January 23, 2017

January Moods - Walden Changes


After several days of nursing a cold, I take a walk around Walden today for some healing communion.  Moody weather is moving in ahead of a forecast nor-easter.  It's late January, but it looks and feels like March has arrived.  The wind is quickening carrying troughs of both warm and icy air across the pond. Fierce snow squalls come and go and only a third of Walden's surface is frozen, with just a thin film of ice instead of the gleaming firm surface that usually marks a January day.

This scene that I photographed on January 17, 2015 is closer to Walden's familiar winter aspect ...


Today, in Thoreau's Cove, open water laps the shoreline with no hint of the ice adornments that gleamed here in mid-December.


Tributes hang nearby...




Back out on the pond, the northeast wind howls toward the western shore and snow squalls are whirling across its surface.


But as I round the turn to the southern shore and move further into the lee of the wind, a thin high tinkling sound catches my attention -- "ice chimes," pond music more often heard during spring "ice out" time when thinning edges of the ice are fractured by wind-whipped waves and the gleaming shards wash into one another and over still solid ice nearby.


Listen carefully for the soft tinkling of the ice, between wind gusts...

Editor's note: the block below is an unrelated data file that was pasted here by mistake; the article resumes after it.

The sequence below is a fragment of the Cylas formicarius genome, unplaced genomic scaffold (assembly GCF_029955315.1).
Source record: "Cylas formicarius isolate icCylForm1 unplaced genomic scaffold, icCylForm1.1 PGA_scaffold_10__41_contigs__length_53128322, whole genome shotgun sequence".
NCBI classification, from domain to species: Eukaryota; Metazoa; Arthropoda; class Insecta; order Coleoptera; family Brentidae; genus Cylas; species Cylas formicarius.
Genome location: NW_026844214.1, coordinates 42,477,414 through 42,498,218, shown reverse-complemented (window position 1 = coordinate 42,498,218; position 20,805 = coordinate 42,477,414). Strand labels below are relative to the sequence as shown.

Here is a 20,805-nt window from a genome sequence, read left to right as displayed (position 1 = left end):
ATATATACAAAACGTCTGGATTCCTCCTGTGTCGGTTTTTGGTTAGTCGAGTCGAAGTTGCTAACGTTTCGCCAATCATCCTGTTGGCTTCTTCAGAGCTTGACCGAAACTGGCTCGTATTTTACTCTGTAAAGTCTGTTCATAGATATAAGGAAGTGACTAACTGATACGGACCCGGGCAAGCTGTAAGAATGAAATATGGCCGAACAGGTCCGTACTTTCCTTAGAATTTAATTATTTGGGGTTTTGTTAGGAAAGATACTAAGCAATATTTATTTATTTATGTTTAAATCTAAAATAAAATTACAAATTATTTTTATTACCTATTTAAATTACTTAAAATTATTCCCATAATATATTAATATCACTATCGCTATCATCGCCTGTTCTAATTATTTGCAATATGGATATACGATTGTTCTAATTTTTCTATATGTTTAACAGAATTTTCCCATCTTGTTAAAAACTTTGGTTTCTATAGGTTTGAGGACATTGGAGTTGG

As I'm now reading my way through Walden Pond:  A History, by Barksdale Maynard, today's circumambulation reaffirms that in so many ways Walden Pond, in its now re-forested basin may, in some ways, offer an "experience of wildness" closer to that in the precolonial era than in almost any time since....thanks to preservation efforts over the last forty years.  But at the same time, my New England sensibilities warn me that this January's vistas of open water and no snow cover are not normal.   Subtler and more irrevocable forces of change are underway with warming seasons, greater extremes in weather, invading floral and faunal species, and the pressures of our ever increasing population.  Now more than ever, we need to be constantly vigilant about local, state, and federal policies and our own personal choices that can impact this planet's environmental integrity and all that truly sustains us and this very special place.


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